Patterns in Nature Call for Entry Juror Results
A Note from Juror Jim Brandenburg:
Something happened while spending much time with the photographs that were submitted to this Patterns of Nature call. I became attached and emotional to the images, all of them – the good frames and otherwise. I’m not afraid to share that feeling with you. Having spent most of my life on the business end of the camera I empathize with each photographer’s lonely journey from the quest for that image through the moment they submit. I know the feeling well.
It’s never been easy for me, both to submit my photographs to competitions and to jury them. I can’t remember the last time I entered an image to be judged. I’ve been fortunate when I did, rewarded indeed. But it still was not enough of a reason for me to do it again. It may be 20 years or more since I sent off a transparency duplicate. So I admire and honor that delicate process of putting a portion of ones soul out there to be judged. I have juried many international competitions in many countries this past five years. I always seem to put myself in the place of the photographer, almost seems like channeling at times. I live and love the process to that degree.
It makes it difficult to decide when there are several fine images that finally rise to the top. There is a certain detachment that is necessary or I would not be able to decide on the last pass of the last day. Then the inevitable second-guessing that trails on after it’s too late to reconsider. It happens every time. That is the nature of putting ones creative energy and emotion into the process. It’s imbedded both in the making of the photograph and goes right through to the last second during the selection of the winners. I hate it, I love it. It can become near impossible to decide and I then need to draw down deeply into that zone that nobody has ever been able to truly define. Years of study, a lifetime of looking and responding has implanted a certain visual “language” that speaks. Everyone has a different accent. This is mine.
This total grouping of entries has a higher level of photographic excellence than I have seen in a while. The quality of the 1,000 or so images submitted here on whole impressed me on my first pass. The last jury assignment I had in Europe included 50,000 entries. This call as a group was at a significantly higher level. That is a compliment to the MPLS PHOTO CENTER.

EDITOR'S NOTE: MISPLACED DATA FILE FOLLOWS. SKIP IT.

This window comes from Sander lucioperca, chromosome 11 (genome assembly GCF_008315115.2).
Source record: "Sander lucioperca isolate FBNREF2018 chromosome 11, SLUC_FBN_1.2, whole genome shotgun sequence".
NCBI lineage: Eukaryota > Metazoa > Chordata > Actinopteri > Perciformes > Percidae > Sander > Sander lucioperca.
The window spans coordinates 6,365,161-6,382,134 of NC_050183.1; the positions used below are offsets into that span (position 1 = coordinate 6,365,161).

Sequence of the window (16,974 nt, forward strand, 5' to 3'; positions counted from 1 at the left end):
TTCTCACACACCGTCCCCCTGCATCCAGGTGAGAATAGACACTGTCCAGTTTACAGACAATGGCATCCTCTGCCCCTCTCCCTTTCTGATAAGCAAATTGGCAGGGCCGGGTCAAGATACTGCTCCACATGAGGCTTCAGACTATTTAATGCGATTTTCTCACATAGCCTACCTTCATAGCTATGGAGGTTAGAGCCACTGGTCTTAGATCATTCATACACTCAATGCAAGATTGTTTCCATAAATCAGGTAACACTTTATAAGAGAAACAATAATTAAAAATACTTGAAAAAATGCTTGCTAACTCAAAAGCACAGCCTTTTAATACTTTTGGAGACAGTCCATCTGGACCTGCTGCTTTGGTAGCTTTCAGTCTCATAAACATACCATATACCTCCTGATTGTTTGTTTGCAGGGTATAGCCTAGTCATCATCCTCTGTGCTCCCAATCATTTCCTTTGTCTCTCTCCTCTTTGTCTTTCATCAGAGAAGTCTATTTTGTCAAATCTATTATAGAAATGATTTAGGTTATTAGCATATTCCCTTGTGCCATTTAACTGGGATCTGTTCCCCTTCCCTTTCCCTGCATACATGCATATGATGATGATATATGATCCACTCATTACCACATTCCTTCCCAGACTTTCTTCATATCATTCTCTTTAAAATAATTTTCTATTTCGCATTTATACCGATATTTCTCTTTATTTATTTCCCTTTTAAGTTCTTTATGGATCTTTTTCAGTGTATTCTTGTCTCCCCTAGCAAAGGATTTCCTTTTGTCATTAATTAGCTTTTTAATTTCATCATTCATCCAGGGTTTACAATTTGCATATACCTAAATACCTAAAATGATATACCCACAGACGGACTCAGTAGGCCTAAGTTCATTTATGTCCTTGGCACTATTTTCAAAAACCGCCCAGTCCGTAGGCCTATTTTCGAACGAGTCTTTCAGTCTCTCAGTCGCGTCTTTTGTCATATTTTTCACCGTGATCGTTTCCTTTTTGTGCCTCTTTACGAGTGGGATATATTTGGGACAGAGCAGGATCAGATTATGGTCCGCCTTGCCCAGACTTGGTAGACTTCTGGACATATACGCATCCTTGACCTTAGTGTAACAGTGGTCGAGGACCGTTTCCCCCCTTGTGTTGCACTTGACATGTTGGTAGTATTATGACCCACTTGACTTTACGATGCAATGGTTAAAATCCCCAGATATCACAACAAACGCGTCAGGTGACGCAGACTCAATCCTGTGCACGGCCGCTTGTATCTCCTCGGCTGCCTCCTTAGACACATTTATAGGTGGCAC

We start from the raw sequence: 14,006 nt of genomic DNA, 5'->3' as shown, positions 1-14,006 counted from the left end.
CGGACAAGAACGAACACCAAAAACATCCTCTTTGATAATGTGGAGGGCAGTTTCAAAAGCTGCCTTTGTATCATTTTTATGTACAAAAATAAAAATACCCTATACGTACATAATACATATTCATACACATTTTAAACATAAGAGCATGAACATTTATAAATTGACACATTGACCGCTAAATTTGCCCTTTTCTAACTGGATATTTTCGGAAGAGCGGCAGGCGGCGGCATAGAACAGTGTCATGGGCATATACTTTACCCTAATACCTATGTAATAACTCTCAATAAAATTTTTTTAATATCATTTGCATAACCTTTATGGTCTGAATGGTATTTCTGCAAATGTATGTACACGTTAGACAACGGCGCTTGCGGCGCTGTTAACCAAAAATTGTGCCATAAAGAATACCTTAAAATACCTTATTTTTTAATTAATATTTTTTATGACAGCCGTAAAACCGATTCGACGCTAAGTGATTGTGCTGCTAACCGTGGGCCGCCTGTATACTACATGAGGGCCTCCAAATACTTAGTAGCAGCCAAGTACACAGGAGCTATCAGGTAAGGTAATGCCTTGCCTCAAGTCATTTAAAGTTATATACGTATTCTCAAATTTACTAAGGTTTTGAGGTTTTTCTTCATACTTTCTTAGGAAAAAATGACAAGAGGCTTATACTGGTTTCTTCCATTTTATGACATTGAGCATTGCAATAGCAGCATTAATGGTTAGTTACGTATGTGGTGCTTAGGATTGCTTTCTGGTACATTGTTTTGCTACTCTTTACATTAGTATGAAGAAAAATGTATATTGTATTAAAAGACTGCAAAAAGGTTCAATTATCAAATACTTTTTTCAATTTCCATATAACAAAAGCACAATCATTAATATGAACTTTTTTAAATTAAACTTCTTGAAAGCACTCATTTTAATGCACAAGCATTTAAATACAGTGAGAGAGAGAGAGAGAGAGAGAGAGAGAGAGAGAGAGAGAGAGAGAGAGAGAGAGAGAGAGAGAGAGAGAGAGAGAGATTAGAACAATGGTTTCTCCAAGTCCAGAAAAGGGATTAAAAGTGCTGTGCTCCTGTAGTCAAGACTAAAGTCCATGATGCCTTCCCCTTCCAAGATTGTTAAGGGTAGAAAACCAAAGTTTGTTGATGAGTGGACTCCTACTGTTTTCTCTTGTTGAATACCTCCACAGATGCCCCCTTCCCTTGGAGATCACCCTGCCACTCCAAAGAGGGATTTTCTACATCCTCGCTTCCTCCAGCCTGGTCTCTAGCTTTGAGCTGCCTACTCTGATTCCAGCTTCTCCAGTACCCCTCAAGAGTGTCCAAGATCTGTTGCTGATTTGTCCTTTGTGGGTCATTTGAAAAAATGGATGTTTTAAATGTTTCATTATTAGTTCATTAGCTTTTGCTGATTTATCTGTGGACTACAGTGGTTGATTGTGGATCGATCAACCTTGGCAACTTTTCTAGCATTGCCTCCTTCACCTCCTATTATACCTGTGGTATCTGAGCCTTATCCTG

But finally there are decisions to be made. It surprises me at times to see what gets chosen when I let my “inner voice” take over. I discovered long ago from a wise and gifted mentor that it’s better in the end to not use too much of one’s conscious or cerebral thinking. I find it works best to do this during both the shooting and the judging. Those that are able to tap into their quiet and hidden inner voice are often those that excel in this elusive endeavor. I am quite pleased with the final selections. I encourage those that did not make the final group to continue to pursue their joy in making images and submit again and not dwell too much on the competitive side – that can be destructive and can appear contrary to why we do this. It’s not a competitive sport. Those that are included here will feel a rush and hopefully will use that reward to have more confidence and rise to a higher level in their work. So here you find the results of our partnership in this otherwise solitary journey. I am proud and happy and I congratulate the winners. I thank you for the opportunity for me to peek into your world.
Juror - Jim Brandenburg - May 22, 2015
Juror: Jim Brandenburg
Jim Brandenburg traveled the globe as a photographer with National Geographic magazine for over three decades. He has done assignment work and has been published in numerous national and international publications including the New York Times, Life, Time, Audubon, Smithsonian, Natural History, GEO, Modern Maturity, BBC Wildlife, Outdoor Photographer, National Wildlife, and Outside.
Over the course of his long career, Jim Brandenburg has received a multitude of prestigious national and international honors for his work. The National Press Photographers Association (NPPA) twice named him Magazine Photographer of the Year for his National Geographic magazine work. He was named Kodak Wildlife Photographer of the Year by BBC Wildlife Magazine and the Natural History Museum–London, and was the recipient of the Lifetime Achievement Award by the North American Nature Photographers Association (NANPA). Brandenburg was a Hasselblad Master in 2002, a Nikon Legend Behind the Lens in 2001, and Canon Explorer of Light 2005-08.
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